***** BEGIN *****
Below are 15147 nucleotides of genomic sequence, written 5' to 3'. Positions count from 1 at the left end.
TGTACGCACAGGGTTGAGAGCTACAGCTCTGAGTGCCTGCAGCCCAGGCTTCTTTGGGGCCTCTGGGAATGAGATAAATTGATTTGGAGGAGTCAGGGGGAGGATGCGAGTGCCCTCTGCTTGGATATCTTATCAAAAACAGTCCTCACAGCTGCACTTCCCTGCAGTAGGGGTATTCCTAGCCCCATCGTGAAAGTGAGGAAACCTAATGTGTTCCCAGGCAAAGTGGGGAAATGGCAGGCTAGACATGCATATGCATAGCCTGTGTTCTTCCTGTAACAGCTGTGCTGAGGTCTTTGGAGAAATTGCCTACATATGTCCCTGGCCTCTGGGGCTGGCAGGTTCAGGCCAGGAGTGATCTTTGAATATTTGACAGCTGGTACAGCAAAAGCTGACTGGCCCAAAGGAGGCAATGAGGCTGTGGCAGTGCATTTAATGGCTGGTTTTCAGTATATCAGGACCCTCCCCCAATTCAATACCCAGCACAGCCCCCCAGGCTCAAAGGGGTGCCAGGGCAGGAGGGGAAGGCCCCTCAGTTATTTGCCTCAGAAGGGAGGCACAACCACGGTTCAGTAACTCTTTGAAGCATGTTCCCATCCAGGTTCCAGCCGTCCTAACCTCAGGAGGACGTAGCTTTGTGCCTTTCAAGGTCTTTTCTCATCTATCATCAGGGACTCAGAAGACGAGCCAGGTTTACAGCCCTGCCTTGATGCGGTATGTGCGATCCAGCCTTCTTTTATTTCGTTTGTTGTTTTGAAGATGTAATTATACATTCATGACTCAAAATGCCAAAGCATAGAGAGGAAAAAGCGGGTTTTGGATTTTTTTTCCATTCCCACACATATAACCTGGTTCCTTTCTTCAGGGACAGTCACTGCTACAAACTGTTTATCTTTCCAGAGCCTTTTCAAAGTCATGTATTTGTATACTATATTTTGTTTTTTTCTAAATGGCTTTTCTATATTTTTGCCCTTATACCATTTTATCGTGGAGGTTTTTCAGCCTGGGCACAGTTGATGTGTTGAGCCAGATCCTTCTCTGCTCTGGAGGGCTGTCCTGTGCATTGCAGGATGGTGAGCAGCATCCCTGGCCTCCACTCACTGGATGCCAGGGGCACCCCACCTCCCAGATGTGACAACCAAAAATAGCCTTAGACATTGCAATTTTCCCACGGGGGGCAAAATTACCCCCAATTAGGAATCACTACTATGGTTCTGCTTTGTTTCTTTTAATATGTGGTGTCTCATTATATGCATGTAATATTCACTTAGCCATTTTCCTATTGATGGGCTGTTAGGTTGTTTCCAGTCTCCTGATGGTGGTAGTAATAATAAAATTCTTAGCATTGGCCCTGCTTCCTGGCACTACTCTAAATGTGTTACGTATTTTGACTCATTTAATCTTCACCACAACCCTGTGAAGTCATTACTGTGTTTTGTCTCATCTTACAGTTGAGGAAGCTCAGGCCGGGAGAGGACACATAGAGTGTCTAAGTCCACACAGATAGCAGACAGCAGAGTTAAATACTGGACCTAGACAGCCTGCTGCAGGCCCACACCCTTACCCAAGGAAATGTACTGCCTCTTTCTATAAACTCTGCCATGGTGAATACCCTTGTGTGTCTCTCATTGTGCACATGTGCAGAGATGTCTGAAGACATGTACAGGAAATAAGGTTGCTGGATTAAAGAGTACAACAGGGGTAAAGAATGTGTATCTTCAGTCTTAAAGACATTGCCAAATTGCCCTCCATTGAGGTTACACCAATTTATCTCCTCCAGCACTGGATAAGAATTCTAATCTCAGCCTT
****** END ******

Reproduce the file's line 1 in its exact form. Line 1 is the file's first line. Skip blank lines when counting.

Below are 15147 nucleotides of genomic sequence, written 5' to 3'. Positions count from 1 at the left end.